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I first signed up for Tinder in May but found it skewed too young.In fact, many of the people I interviewed asked what the site is supposed to be for. I ask what that means, and she says, More earthy, hipstery thirtysomething folks. They were all so cute and looked so friendly and warm and fun.Some people, used to reading between the lines in such matters, simply assume casual sex. I ask how she makes that clear, and she says she does not respond to messages that arrive at 3 A. She has used the site both in New York, where she lives, and in the Bay Area, where she is from. When she signed on in the Bay, she felt a flood of recognition: These are my people! But how does she distinguish that from people in New York?She describes a typical photo of a New Yorker as a selfie taken in a fancy lounge bathroom while wearing a suit. Katherine wrote: You can’t be psycho or I will tell [name of mutual friend]. I swiped through people I knew from college, people I might’ve recognized from the train.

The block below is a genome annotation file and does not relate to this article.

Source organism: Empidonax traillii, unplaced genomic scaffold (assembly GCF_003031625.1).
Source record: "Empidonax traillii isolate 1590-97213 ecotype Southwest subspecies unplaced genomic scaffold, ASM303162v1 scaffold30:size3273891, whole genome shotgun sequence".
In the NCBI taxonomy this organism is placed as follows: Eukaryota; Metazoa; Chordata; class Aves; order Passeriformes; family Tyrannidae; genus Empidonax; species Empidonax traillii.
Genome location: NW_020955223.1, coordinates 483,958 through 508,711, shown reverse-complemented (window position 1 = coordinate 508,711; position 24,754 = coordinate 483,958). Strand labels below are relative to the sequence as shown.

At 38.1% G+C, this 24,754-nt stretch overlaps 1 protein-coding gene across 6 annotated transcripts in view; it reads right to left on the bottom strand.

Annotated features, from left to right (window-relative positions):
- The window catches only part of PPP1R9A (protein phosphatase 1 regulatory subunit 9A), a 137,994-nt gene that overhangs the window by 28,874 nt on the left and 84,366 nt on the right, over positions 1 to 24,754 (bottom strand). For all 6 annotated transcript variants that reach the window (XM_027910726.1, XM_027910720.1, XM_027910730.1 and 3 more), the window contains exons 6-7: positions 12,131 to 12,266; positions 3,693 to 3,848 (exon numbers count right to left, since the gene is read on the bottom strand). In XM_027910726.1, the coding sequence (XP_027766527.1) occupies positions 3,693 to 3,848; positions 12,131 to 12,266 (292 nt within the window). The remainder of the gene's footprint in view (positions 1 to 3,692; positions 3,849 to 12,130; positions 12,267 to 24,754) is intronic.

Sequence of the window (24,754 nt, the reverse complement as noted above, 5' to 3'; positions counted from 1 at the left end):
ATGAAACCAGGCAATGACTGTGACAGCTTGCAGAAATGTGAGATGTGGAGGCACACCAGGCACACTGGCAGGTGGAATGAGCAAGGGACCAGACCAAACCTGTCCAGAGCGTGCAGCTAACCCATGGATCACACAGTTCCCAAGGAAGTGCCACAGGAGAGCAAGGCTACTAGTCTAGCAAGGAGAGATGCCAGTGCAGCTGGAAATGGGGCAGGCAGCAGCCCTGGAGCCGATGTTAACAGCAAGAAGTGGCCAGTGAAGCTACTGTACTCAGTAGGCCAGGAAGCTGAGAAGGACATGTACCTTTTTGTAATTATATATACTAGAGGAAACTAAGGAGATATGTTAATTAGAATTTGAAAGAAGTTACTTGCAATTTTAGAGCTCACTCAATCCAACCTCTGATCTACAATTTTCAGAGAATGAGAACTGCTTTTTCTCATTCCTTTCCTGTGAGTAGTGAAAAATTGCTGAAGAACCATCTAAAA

It was a good little gig until his parents began to bother him about it: We don’t want you to be a party thrower, they said.
(The third is Jonathan Badeen, the engineer who built the app.) Rad is the chief ecutive officer; Mateen is chief marketing officer.
In December, I flew out to Los Angeles, where Tinder is based, to visit the company’s offices and meet two of its founders, Sean Rad and Justin Mateen, both 27.
He launched Tinder on campus with a party for 300 USC students at his parents’ house.
He shows me a photo of it from Instagram: a pool in the sunshine, shirtless partygoers, lanterns, an inflatable slide.